In December of 2011, I listed five issues you should address with your accountant before January 1 (read article). These need to be reassessed (briefly listed below) on a yearly basis, regardless of the size of your business or how long you've been operating; and there's no better time to talk to your accountant than at the close of the year.

Five topics to address with your accountant before the end of the year:
Evaluate your business entity/tax-filing status
Assess your tax planning and projections
Get a check on your real costs
Understand, analyze and scrutinize your financial reports
Assess your accountant

Here are three additional end-of-year to-do's that will set the pace for your business in 2015.

Nail down your best client-generating strategies and know your retention numbers
Hopefully you've been tracking how you get new clients as well as how long you retain clients. You should be able to determine which marketing campaigns, advertising or social media strategies or referral programs are driving the most new clients to you. Focus on the top 3-5 strategies (or it may be more if you're a more established business) that work best and continue to automate these so you can then experiment with new ways to attract new clients.

Secondly, be sure you know your retention percentages and correlate how you attracted the client and how long they stay with you. For example, if referred clients generally stay with you longer than clients from a daily discount/promotion site (i.e. Groupon), focus more of your resources on referral programs since they tend to be the most loyal.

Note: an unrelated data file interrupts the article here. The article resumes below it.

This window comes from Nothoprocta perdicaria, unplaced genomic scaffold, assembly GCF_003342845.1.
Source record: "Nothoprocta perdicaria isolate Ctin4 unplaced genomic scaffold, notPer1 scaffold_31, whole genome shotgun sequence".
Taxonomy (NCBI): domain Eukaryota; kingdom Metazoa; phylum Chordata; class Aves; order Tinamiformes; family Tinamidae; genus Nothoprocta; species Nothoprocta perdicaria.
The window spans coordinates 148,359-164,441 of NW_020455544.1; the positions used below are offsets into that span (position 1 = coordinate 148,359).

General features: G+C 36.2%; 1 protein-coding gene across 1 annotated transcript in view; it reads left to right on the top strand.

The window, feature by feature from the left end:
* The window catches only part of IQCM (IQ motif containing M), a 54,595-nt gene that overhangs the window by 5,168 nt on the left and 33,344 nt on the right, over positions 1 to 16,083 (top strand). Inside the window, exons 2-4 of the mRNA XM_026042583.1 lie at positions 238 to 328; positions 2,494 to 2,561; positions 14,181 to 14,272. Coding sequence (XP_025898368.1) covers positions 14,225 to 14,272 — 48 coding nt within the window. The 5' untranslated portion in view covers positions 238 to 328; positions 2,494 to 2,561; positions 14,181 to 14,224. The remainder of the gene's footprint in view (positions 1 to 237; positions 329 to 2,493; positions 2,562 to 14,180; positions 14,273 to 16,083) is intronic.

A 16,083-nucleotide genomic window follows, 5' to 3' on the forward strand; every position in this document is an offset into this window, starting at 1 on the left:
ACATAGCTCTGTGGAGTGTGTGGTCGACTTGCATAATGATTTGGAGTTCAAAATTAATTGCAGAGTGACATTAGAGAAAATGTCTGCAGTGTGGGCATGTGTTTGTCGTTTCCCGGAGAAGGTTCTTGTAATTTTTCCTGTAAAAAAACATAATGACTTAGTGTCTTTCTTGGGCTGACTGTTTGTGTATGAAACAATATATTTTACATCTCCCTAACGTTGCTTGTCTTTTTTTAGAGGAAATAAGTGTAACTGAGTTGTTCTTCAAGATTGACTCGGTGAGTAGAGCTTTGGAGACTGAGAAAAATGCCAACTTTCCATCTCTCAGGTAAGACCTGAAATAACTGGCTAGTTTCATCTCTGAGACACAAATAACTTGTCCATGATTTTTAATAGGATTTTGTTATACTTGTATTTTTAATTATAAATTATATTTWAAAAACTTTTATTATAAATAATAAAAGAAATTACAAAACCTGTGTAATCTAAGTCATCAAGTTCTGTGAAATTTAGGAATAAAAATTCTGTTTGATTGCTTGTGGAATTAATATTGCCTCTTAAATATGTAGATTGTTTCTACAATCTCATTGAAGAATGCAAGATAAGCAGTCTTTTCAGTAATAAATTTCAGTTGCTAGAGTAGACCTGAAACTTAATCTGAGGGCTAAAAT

More importantly, if you're not tracking these numbers, start tracking now! Create a simple spreadsheet where you can track all new clients, where they came from and how long they stay with you.

Evaluate your programs and services
Take some time to evaluate your current programs, products and services. Hopefully you or your accountant have setup your accounting system to divide out all of your services, products, programs, etc. so you can easily run reports on what percentage of your business each represent (this is simply done for any size business in a system like Quickbooks). If a program or service makes up less than about 10% of your total revenue, unless it requires little to no energy or cost on your part, you may consider nixing it from your menu of services and focus that additional energy on a revenue stream that is one of your more profitable.

List out potential new revenue streams for 2015
A key to growing your business is to build your business to a point where you can have multiple streams of revenue. These additional streams of revenue need to make sense and align with your business. Different streams of revenue can include personal or group training, online programs, health coaching, selling products, commission for referring clients to massage therapists or nutritionists, corporate programs, body composition analyses... the options are endless.

Go into 2015 with a firmer grasp on your business and continue to fine-tune the systems you have in place. The more you are aware of the inner-workings of your business, the more confidence you™ll have and as you feel a greater confidence in your business, the possibilities for growth really are limitless. Good luck in 2015!


How much of your time would you estimate you spend growing your business?